The Ear, Nose & Throat specialty focuses upon the diagnosis and nonsurgical / surgical treatment of the ear, nose, throat and related anatomy of the head and neck.
Treatments and Procedures | About Otolaryngologists
Treatments and Procedures:
- Endoscopic sinus surgery
- Computerized Image-guided surgery
- Nasal Fracture repair
- Septal perforation repair
- Cancer surgery
- Eardrum repair (Tympanoplasty)
- Mastoid surgery
- Tonsillectomy and adenoidectomy
- Sleep apnea surgery (UPPP)
- Salivary gland surgery
- Cancer surgery and management
- Skin cancer surgery and facial reconstructive surgery
- Lymph node removal
What Conditions do Otolaryngologists Treat?
Diseases treated by Otolaryngologists can be grouped into four major practice areas:
Sinus infections are among the most common chronic health conditions in the United States, with nearly 35 million people diagnosed with chronic sinusitis annually. Other common nasal problems include deviated septum, chronic allergies, olfactory (smell) disorders, as well as growth and polyps within the nasal cavity.
Nearly 10 percent of all Americans suffer from some degree of hearing loss. Otolaryngologists are uniquely trained to identify, diagnose, and treat diseases that are localized to the ear, including chronic ear infections, tinnitus, equilibrium management (balance disorders), as well as cranial nerve disorders.
The throat is a vital part of our anatomy, assisting in speech and communication, as well as eating and drinking. Otolaryngologists specialize in treating and managing diseases of the throat, upper digestive tract, esophagus, and larynx.
The Head & Neck
The head and neck are home to many of our vital functions and senses, including hearing, sight, and smell. Beyond localized diseases, Otolaryngologists are trained in treating general infection, facial trauma, facial deformities, as well as both benign and malignant (cancerous) tumors.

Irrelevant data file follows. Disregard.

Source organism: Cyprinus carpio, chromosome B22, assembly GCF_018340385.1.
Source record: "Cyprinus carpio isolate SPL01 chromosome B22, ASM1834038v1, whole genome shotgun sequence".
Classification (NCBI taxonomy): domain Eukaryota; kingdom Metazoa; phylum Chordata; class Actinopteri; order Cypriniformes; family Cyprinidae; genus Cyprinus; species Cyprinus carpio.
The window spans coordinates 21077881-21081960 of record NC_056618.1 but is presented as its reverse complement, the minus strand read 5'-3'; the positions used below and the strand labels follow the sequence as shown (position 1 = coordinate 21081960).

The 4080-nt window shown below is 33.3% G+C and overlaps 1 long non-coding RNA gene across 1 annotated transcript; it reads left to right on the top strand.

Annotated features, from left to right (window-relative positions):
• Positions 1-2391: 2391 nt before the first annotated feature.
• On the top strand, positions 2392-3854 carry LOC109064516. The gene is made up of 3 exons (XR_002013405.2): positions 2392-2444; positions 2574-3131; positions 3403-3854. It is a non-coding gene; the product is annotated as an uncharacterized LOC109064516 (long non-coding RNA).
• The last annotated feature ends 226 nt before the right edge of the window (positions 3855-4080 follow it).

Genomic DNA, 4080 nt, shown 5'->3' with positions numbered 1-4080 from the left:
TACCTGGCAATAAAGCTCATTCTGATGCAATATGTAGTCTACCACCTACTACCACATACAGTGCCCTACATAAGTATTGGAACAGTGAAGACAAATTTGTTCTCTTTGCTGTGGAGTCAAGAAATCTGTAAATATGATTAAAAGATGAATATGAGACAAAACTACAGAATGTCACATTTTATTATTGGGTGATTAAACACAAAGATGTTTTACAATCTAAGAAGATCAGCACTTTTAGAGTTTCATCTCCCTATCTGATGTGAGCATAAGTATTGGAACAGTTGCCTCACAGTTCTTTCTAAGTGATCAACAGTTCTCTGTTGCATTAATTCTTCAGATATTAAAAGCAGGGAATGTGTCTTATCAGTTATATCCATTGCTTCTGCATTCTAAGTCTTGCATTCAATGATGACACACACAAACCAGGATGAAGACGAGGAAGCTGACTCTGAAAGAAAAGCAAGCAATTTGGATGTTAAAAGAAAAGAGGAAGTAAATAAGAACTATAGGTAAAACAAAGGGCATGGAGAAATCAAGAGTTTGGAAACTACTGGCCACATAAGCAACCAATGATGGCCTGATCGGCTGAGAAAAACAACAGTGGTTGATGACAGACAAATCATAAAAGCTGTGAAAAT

Training and Education for Otolaryngologists
Otolaryngologists are required to complete rigorous education and post-graduate training that can take more than 15 years. The American Board of Otolaryngology requires applicants to have completed four years of college education, four years of medical school education, and at least five years of specialty training in Otolaryngology. After meeting these requirements, applicants must also pass the American Board of Otolaryngology examination. Some specialists choose to further their training by pursuing a fellowship that allows them to train in one of seven Otolaryngology subspecialties.
What are the Areas of Expertise (Subspecialties) of Otolaryngology?
There are seven subspecialties that an Otolaryngologist may choose to pursue:
- Allergy - Treatment of allergic reactions to pollens, dusts, molds, foods, and other irritants that affect the ear, nose, and throat.
- Facial Reconstructive Surgery - Surgical treatment of face and neck abnormalities for cosmetic, functional, or reconstructive reasons.
- Head and Neck - Benign and Malignant tumors in the head and neck, including thyroid and larynx.
- Laryngology - Throat disorders, including problems with voice/speaking or ingesting food/ drink.
- Otology/Neurotology - Ear diseases including infection, trauma, tumors, and nerve disorders that can affect balance equilibrium and hearing.
- Pediatric Otolaryngology - Ear tubes and diseases in children such as tonsilitis, as well as birth defects localized to the head and neck, or developmental issues.
- Rhinology - Diseases localized to the nose and sinuses, including sinusitis, deviated septum, and chronic nosebleeds.